Referral selling becomes the primary outreach for attracting new customers. This doesn’t mean other sales initiatives go away. (Well, maybe cold calling.) You’ve already built a foundation: You have an optimized website, measurable marketing campaigns, and a social media plan. But when it comes to salespeople bringing in their own qualified leads, referral selling is front and center.

Referral selling must be driven from the top so the entire organization understands that referrals are the way you do business. It’s the responsibility of everyone in the company to contribute to the referral initiative, regardless of whether they have “sales” in their title.

Adopting a referral-selling strategy to accelerate business means transitioning to a new way of working. This doesn’t happen overnight, and it requires some legwork from sales leaders to get up and running, including:


  • Integrating referrals into your workflow
  • Ensuring both sales and marketing plans include referral selling
  • Setting referral sales goals for salespeople, sales teams, and the entire company
  • Setting customer acquisition goals to define the types of customers you want to attract
  • Establishing reward and recognition activities for salespeople and other employees who bring in referrals
  • Implementing software to track successful referrals to the customers who made them
  • Determining how you will evaluate the success of your referral program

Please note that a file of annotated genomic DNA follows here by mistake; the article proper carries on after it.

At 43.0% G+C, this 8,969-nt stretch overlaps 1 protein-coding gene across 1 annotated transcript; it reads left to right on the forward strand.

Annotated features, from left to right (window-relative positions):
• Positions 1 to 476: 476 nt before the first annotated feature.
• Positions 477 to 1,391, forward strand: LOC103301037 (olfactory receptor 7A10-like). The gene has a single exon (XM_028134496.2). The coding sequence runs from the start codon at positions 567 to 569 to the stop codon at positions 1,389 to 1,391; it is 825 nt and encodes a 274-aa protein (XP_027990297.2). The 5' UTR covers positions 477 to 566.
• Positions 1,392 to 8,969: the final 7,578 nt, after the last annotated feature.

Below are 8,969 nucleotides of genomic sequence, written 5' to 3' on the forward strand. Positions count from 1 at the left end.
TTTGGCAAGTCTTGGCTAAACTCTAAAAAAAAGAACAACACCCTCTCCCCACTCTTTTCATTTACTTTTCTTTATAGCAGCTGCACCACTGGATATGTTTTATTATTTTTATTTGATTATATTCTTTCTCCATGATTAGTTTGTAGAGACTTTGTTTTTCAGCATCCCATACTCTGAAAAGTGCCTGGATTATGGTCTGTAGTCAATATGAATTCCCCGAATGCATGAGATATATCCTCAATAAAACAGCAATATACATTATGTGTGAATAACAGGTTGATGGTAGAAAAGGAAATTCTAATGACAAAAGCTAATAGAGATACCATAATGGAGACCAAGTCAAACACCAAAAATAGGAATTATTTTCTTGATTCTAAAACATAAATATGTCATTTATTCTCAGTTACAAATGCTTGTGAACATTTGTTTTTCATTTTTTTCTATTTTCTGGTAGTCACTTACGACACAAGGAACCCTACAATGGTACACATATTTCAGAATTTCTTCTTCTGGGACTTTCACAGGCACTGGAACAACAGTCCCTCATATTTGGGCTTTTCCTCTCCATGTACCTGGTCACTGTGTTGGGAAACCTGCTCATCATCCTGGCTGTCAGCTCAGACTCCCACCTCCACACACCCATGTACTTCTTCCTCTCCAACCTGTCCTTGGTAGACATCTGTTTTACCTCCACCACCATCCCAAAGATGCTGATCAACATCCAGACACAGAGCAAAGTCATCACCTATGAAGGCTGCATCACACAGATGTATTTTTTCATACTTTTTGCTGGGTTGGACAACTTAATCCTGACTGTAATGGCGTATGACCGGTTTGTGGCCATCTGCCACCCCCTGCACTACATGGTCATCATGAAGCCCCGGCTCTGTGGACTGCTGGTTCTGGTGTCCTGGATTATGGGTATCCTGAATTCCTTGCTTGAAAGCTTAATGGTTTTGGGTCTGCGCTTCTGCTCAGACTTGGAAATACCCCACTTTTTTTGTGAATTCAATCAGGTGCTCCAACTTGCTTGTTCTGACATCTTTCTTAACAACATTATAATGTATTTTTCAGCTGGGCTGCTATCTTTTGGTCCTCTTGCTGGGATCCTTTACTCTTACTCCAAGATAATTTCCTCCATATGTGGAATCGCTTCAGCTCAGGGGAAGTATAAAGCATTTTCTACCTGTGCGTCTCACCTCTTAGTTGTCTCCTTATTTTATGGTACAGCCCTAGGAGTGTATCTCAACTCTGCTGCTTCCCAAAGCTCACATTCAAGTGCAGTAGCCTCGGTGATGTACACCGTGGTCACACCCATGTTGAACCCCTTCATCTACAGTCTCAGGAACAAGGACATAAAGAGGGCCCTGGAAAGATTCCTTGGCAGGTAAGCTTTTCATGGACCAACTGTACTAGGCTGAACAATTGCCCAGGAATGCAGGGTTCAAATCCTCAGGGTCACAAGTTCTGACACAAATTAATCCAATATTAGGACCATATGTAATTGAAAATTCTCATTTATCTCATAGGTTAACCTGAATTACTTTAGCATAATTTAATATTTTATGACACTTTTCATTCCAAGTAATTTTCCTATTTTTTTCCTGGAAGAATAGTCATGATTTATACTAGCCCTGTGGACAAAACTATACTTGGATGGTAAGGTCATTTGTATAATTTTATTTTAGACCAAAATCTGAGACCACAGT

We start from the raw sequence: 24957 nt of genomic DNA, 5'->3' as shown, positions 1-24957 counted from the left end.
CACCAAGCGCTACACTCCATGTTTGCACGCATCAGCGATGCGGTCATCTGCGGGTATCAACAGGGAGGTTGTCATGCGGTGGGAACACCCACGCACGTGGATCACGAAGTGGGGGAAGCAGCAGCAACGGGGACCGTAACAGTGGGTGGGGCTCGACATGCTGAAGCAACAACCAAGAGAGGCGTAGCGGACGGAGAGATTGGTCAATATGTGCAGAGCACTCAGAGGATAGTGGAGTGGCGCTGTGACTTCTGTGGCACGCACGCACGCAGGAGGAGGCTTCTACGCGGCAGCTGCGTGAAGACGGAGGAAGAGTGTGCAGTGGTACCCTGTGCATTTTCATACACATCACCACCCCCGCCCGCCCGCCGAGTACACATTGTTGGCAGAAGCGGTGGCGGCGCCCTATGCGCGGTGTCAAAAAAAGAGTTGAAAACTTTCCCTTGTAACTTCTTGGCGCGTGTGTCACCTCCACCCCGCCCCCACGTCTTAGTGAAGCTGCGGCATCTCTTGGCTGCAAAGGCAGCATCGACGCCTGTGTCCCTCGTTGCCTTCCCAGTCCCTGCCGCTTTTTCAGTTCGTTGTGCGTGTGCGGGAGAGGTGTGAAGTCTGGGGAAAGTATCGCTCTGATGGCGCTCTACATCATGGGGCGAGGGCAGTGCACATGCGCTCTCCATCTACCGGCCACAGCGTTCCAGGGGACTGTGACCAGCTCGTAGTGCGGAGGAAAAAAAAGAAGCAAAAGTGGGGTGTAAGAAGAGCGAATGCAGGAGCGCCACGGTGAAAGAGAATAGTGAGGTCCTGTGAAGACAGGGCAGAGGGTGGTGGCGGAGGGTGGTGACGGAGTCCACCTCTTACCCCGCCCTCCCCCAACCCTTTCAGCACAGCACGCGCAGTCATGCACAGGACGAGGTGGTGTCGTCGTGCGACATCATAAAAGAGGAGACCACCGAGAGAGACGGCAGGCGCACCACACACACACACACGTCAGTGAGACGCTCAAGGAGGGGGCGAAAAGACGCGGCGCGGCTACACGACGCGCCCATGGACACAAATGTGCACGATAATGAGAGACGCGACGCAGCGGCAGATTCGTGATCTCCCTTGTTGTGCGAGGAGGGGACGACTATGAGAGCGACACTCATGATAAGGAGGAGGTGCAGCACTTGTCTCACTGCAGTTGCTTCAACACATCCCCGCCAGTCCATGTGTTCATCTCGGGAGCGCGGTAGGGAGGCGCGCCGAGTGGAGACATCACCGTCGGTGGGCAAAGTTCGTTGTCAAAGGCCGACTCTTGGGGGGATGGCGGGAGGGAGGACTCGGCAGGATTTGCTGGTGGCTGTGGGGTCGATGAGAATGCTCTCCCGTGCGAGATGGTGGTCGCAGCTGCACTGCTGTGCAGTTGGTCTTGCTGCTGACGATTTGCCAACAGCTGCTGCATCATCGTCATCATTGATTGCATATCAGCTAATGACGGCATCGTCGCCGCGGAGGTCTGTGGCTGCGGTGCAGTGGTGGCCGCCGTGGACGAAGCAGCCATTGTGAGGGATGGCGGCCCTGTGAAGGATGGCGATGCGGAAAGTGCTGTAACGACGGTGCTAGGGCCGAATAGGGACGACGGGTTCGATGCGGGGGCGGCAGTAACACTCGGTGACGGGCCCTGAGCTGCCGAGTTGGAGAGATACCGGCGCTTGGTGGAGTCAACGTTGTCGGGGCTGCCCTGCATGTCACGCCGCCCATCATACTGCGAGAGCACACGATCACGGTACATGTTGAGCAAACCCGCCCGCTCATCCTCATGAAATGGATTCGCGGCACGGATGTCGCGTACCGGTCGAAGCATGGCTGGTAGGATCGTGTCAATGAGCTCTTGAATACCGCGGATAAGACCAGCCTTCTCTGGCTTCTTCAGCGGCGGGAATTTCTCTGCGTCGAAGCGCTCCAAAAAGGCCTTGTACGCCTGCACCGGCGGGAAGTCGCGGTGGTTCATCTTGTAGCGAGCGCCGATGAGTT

2. Skills Building

Transitioning to referral selling is a behavior change. It requires focused skills development and ongoing practice to achieve proficiency.  Salespeople must learn how to:


  • Position themselves as thought leaders
  • Articulate the business impact of their solutions
  • Identify and describe their ideal clients
  • Integrate all these talking points into asking for referral introductions


3. Implementation

Investing in a referral program and/or referral automation software is a good place to start. But that alone will not get the results you seek. Studies have shown that adults forget 87 percent of what they learn if there’s no reinforcement or assessment of skills learned, and no measurement of success.

Once your team has the skills to ask for referrals, and you’ve implemented your carefully-crafted referral process, keep the momentum alive with consistent, proactive, and disciplined coaching with accountability for results.

Why is coaching important? Take any sports analogy you want. Top performers have coaches. Why do we need trainers at the gym? All the equipment is there. Trainers serve three main purposes. They:


  • Demand we show up and be accountable for getting results
  • Fine-tune our workouts
  • Push us to achieve even more


The same is true in business, but we frequently shortcut the process. We say we don’t have time to coach and follow up on new skills. We pound our sales teams to make their numbers with endless calls and emails. The velocity increases as we get closer to quarter-end and year-end. After all, when our teams make their numbers, we make ours.

What if you stopped this vicious cycle and relied on the only business-development strategy that converts prospects into clients more than 50 percent of the time? You would have more time for coaching, because your team’s sales pipelines would be full of qualified prospects who actually want to talk to them.

What steps will you take to create a referral program that sticks? What steps will you take to establish a formal referral coaching program? The time is now.

Continue the conversation with Joanne Black on Twitter @ReferralSales

Photo Credit:

What is brand advocacy?